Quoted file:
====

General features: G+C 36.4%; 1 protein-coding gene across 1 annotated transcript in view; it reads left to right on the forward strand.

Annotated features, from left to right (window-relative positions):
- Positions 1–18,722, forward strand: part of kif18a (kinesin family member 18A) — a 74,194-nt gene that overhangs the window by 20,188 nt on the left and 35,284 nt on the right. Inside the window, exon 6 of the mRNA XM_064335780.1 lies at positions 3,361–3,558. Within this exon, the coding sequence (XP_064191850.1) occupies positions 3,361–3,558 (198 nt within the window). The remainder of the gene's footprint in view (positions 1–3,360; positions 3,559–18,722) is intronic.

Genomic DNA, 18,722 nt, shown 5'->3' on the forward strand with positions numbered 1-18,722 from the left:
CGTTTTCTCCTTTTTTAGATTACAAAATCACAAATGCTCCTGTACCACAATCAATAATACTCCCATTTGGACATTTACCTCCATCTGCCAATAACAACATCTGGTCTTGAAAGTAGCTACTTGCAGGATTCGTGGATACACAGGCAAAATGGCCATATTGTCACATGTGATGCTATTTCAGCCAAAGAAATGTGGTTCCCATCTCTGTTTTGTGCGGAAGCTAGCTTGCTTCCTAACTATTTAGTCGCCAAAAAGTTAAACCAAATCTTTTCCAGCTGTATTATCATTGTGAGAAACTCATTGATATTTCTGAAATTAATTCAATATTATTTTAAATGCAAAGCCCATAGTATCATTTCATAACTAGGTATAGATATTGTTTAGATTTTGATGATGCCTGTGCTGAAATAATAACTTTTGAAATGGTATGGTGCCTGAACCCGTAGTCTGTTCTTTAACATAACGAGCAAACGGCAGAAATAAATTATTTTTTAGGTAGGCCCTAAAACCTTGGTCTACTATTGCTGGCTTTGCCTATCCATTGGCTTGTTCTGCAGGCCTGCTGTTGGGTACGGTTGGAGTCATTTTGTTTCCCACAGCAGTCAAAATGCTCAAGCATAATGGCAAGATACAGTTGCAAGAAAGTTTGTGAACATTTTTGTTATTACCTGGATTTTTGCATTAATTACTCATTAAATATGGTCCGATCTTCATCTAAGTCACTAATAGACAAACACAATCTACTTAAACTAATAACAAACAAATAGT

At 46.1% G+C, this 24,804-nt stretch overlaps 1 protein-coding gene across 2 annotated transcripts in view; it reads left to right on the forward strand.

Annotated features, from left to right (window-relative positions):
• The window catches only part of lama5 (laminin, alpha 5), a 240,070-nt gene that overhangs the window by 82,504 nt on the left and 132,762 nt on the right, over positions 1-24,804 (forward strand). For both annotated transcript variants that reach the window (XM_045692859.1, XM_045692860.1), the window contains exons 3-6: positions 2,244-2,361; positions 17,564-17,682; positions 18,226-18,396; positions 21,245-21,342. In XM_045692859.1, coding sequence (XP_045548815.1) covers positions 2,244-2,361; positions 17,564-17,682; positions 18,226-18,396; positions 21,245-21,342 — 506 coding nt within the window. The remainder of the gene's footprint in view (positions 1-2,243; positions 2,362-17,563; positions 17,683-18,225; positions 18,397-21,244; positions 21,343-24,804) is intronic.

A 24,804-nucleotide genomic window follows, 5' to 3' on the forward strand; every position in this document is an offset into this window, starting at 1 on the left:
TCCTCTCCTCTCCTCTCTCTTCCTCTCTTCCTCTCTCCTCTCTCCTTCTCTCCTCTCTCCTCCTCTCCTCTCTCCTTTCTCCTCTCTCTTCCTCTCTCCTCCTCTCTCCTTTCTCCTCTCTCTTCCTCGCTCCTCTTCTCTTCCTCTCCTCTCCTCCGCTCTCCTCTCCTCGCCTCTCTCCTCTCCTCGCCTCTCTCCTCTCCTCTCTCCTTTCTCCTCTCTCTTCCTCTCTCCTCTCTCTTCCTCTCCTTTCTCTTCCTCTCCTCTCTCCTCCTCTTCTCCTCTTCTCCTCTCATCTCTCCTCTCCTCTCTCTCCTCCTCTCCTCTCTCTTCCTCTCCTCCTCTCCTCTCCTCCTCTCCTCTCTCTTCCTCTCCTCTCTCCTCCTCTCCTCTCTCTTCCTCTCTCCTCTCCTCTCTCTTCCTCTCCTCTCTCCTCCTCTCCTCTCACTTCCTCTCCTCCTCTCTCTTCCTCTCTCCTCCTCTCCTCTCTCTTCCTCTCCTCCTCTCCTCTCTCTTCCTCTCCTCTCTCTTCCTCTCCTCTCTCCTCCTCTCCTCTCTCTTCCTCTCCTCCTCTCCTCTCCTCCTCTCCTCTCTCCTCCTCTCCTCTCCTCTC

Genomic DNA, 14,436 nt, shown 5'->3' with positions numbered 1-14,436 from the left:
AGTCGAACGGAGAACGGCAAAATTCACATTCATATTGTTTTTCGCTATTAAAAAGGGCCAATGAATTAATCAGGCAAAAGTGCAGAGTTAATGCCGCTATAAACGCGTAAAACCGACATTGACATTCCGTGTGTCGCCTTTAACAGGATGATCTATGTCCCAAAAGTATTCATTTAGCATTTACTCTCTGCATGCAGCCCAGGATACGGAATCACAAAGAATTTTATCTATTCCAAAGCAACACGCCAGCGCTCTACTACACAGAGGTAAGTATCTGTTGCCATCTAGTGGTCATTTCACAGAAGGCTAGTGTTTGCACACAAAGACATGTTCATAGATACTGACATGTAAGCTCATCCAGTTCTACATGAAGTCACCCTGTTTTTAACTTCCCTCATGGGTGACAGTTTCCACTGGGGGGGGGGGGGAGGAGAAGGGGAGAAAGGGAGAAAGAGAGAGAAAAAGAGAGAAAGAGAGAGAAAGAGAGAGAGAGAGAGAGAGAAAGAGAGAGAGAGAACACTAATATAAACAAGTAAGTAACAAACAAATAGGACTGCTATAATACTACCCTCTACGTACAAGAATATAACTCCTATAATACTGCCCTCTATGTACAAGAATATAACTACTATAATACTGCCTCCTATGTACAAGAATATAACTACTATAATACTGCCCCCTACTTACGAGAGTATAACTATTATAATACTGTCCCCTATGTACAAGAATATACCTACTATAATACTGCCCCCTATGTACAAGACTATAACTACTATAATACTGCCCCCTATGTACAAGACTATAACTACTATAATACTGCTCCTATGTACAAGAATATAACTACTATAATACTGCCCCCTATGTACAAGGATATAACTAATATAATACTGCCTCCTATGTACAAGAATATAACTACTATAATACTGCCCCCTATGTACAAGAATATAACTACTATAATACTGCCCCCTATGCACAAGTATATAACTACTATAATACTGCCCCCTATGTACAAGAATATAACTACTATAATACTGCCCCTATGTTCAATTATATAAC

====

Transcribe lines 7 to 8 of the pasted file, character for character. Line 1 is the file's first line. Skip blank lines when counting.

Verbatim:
Annotated features, from left to right (window-relative positions):
• The window catches only part of lama5 (laminin, alpha 5), a 240,070-nt gene that overhangs the window by 82,504 nt on the left and 132,762 nt on the right, over positions 1-24,804 (forward strand). For both annotated transcript variants that reach the window (XM_045692859.1, XM_045692860.1), the window contains exons 3-6: positions 2,244-2,361; positions 17,564-17,682; positions 18,226-18,396; positions 21,245-21,342. In XM_045692859.1, coding sequence (XP_045548815.1) covers positions 2,244-2,361; positions 17,564-17,682; positions 18,226-18,396; positions 21,245-21,342 — 506 coding nt within the window. The remainder of the gene's footprint in view (positions 1-2,243; positions 2,362-17,563; positions 17,683-18,225; positions 18,397-21,244; positions 21,343-24,804) is intronic.